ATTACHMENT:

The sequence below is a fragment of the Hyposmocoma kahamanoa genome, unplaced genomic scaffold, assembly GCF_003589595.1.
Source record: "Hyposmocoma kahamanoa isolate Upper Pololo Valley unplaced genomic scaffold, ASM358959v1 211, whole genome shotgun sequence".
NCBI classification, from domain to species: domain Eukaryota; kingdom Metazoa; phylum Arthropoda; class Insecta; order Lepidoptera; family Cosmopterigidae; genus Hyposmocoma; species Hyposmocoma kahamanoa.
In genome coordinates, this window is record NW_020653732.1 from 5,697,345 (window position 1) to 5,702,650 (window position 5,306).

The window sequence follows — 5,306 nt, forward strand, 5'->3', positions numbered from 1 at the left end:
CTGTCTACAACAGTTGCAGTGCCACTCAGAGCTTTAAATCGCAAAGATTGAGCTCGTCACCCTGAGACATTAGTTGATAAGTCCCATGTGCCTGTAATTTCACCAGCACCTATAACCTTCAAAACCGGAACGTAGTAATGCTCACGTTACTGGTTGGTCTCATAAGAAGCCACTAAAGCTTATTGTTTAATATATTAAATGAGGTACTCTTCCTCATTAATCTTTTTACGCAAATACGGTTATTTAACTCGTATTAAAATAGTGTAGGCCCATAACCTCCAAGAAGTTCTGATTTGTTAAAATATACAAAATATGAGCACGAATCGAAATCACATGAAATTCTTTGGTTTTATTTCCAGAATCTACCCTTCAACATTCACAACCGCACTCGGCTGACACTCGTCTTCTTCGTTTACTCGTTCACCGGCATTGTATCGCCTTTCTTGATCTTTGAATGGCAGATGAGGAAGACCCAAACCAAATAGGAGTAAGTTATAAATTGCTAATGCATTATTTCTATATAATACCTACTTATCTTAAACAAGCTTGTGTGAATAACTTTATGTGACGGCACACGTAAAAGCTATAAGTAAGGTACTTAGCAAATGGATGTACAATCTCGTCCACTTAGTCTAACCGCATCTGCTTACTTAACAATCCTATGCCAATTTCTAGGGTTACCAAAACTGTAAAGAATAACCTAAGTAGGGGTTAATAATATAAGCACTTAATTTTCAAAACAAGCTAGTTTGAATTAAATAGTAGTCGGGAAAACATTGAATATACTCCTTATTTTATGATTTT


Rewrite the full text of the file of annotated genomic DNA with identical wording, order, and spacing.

The sequence below is a fragment of the Hyposmocoma kahamanoa genome, unplaced genomic scaffold, assembly GCF_003589595.1.
Source record: "Hyposmocoma kahamanoa isolate Upper Pololo Valley unplaced genomic scaffold, ASM358959v1 211, whole genome shotgun sequence".
NCBI classification, from domain to species: domain Eukaryota; kingdom Metazoa; phylum Arthropoda; class Insecta; order Lepidoptera; family Cosmopterigidae; genus Hyposmocoma; species Hyposmocoma kahamanoa.
In genome coordinates, this window is record NW_020653732.1 from 5,697,345 (window position 1) to 5,702,650 (window position 5,306).

The window sequence follows — 5,306 nt, forward strand, 5'->3', positions numbered from 1 at the left end:
CTGTCTACAACAGTTGCAGTGCCACTCAGAGCTTTAAATCGCAAAGATTGAGCTCGTCACCCTGAGACATTAGTTGATAAGTCCCATGTGCCTGTAATTTCACCAGCACCTATAACCTTCAAAACCGGAACGTAGTAATGCTCACGTTACTGGTTGGTCTCATAAGAAGCCACTAAAGCTTATTGTTTAATATATTAAATGAGGTACTCTTCCTCATTAATCTTTTTACGCAAATACGGTTATTTAACTCGTATTAAAATAGTGTAGGCCCATAACCTCCAAGAAGTTCTGATTTGTTAAAATATACAAAATATGAGCACGAATCGAAATCACATGAAATTCTTTGGTTTTATTTCCAGAATCTACCCTTCAACATTCACAACCGCACTCGGCTGACACTCGTCTTCTTCGTTTACTCGTTCACCGGCATTGTATCGCCTTTCTTGATCTTTGAATGGCAGATGAGGAAGACCCAAACCAAATAGGAGTAAGTTATAAATTGCTAATGCATTATTTCTATATAATACCTACTTATCTTAAACAAGCTTGTGTGAATAACTTTATGTGACGGCACACGTAAAAGCTATAAGTAAGGTACTTAGCAAATGGATGTACAATCTCGTCCACTTAGTCTAACCGCATCTGCTTACTTAACAATCCTATGCCAATTTCTAGGGTTACCAAAACTGTAAAGAATAACCTAAGTAGGGGTTAATAATATAAGCACTTAATTTTCAAAACAAGCTAGTTTGAATTAAATAGTAGTCGGGAAAACATTGAATATACTCCTTATTTTATGATTTT